Matthew 16:21-23 17:1-13

Gospel Readings:

Matthew 16:21-23
Matthew 16:24-28
Matthew 17:1-13

Devotion 1

Wait: Take time to sit in silence together, allowing space for God’s voice to be heard.

Read: Matthew 16:21-23

Peter’s declaration of Jesus as “the Messiah, the Son of the Living God” (16:16) is surely the high point of the Gospel so far. Peter, so Matthew’s audience understand, has at last recognised Jesus for who he is—the liberator of Israel and true authority over the people. What comes next then—as those of us who’ve read the story many times before need to remind ourselves—is truly shocking. For Jesus does not speak of strategies to overthrow the oppressive powers. He does not call his followers to violent revolution, as other messianic figures did. Rather, Jesus will go to the heart of power in the region—Jerusalem—to confront the ruling authorities’ abuse and exploitation of the poor of Galilee. Moreover, Jesus won’t seek to be crowned a popular king in order to incite the people to violent takeover. Rather, he will absorb all of the violence that the ruling powers will muster in their anxious bid to silence him.

Peter, of course, did not see this coming when he boldly proclaimed Jesus as Messiah. He could only imagine that the Messiah would bring liberation through violence, but Jesus denounces his thinking in the strongest terms: “Get behind me Satan!” The way of God, says Jesus, can never be the way of violent triumph. It is the way of prophetic suffering.


  • Imagine yourself as one of the disciples in this story. What do you think you would feel hearing Jesus’ speak of his suffering and death?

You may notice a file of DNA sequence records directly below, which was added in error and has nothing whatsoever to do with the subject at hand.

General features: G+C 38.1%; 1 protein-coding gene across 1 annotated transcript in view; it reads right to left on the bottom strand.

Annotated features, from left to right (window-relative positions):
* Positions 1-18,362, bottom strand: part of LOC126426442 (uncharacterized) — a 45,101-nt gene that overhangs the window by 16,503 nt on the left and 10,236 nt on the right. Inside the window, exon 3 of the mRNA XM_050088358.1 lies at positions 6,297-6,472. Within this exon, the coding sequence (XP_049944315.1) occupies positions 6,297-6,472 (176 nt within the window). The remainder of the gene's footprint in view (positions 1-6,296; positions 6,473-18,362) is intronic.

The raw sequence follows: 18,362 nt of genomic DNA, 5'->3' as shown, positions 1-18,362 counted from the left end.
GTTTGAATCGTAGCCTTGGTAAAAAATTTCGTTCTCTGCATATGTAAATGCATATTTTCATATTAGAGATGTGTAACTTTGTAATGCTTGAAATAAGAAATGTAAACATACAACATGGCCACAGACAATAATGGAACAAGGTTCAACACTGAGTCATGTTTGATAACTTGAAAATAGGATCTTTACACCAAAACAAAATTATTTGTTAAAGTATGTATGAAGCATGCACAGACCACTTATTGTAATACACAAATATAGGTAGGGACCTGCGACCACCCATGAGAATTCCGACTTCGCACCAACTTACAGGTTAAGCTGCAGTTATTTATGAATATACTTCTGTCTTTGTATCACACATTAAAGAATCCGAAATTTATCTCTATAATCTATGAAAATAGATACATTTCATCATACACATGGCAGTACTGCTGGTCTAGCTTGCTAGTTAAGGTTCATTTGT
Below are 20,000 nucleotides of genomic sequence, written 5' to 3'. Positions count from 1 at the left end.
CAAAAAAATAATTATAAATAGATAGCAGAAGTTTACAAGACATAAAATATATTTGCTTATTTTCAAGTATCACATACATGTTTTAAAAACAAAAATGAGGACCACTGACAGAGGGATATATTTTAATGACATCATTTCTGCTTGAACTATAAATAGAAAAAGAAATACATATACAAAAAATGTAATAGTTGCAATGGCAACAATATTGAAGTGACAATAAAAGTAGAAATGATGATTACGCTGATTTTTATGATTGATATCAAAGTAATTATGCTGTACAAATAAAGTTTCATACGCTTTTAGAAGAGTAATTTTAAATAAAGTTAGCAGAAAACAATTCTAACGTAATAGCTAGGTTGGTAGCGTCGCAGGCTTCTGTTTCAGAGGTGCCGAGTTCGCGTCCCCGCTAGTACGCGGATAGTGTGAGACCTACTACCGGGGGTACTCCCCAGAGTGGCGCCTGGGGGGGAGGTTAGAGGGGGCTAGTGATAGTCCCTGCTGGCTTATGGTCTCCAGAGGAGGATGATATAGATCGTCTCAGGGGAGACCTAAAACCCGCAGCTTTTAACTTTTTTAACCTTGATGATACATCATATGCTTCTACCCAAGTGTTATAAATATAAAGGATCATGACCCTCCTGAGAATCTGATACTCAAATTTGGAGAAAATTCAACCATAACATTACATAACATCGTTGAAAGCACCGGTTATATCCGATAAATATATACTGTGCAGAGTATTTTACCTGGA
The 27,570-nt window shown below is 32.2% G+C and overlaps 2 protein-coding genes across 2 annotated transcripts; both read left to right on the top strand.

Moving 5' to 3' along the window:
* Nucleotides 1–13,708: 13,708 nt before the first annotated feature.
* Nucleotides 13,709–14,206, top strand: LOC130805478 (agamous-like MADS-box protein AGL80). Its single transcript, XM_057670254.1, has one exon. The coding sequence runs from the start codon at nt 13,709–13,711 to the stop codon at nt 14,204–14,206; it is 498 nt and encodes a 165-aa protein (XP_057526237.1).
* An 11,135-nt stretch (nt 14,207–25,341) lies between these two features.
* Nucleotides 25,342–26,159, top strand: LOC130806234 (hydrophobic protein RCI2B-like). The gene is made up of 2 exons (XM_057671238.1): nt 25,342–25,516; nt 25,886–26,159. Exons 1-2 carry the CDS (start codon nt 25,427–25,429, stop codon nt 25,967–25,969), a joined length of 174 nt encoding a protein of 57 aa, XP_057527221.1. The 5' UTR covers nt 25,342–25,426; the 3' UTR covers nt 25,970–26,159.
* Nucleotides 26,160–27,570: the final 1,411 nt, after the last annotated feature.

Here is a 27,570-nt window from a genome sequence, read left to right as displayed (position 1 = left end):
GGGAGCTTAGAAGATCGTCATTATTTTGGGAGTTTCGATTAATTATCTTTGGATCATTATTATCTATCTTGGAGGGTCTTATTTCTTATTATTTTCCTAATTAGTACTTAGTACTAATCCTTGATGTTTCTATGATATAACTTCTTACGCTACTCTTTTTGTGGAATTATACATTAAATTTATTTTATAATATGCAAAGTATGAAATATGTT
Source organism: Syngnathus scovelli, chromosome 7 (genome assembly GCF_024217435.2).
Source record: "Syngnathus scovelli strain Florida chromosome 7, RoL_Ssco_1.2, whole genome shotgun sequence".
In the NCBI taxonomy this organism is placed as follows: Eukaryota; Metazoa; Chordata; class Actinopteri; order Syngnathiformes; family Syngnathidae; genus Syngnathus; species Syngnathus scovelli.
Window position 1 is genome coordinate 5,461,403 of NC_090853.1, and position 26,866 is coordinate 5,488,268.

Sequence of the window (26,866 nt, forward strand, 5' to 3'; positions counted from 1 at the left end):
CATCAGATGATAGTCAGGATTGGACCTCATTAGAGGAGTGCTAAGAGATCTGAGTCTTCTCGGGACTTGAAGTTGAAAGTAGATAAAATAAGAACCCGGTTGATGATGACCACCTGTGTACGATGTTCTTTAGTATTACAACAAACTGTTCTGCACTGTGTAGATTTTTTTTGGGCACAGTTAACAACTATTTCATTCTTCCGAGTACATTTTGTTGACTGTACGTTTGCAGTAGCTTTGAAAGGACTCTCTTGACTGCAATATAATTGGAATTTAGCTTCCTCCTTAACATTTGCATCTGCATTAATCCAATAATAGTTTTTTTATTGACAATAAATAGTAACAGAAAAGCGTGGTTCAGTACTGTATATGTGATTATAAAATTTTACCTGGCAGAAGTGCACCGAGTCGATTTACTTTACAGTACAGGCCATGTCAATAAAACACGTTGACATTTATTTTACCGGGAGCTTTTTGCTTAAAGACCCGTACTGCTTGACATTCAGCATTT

• Consider your reaction to the rule of oppressive powers. In what ways does it reflect “human things”? In what ways does it reflect “divine things”?


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Devotion 2

Wait: Take time to sit in silence together, aware of God’s presence in a broken world.

Read: Matthew 16:24-28

Having denounced Peter’s triumphant Messianic expectations, Jesus now continues to up the stakes: “If any want to become my followers, let them deny themselves and take up their cross and follow me.” This call to discipleship would surely have struck terror into the hearts of any who heard it. For this small rag-tag band of people, hopeful for liberation from a regime built on coercion and the threat of violence, “taking up their cross” was no metaphorical term. Crucifixion was the way that political dissidents—those who challenged the authority of those above them—were executed. It was a gruesome public spectacle designed to send a message to any who might dream of more just power arrangements—don’t mess with Rome.

The way of discipleship, Jesus told his followers, is not about a triumphant and forceful transformation of the world. It is about sharing in Jesus’ suffering. Sharing, as Jesus did, in solidarity with those on the underside of power. Sharing in their hunger and thirst for justice. Sharing in the struggle for a more just world. And in doing so, sharing in Jesus’ uncompromising decision to suffer violence rather than inflict it upon others.


  • Can you think of examples of prophetic suffering in the face of oppressive powers?
  • In what ways is God’s Spirit challenging you to take up your cross?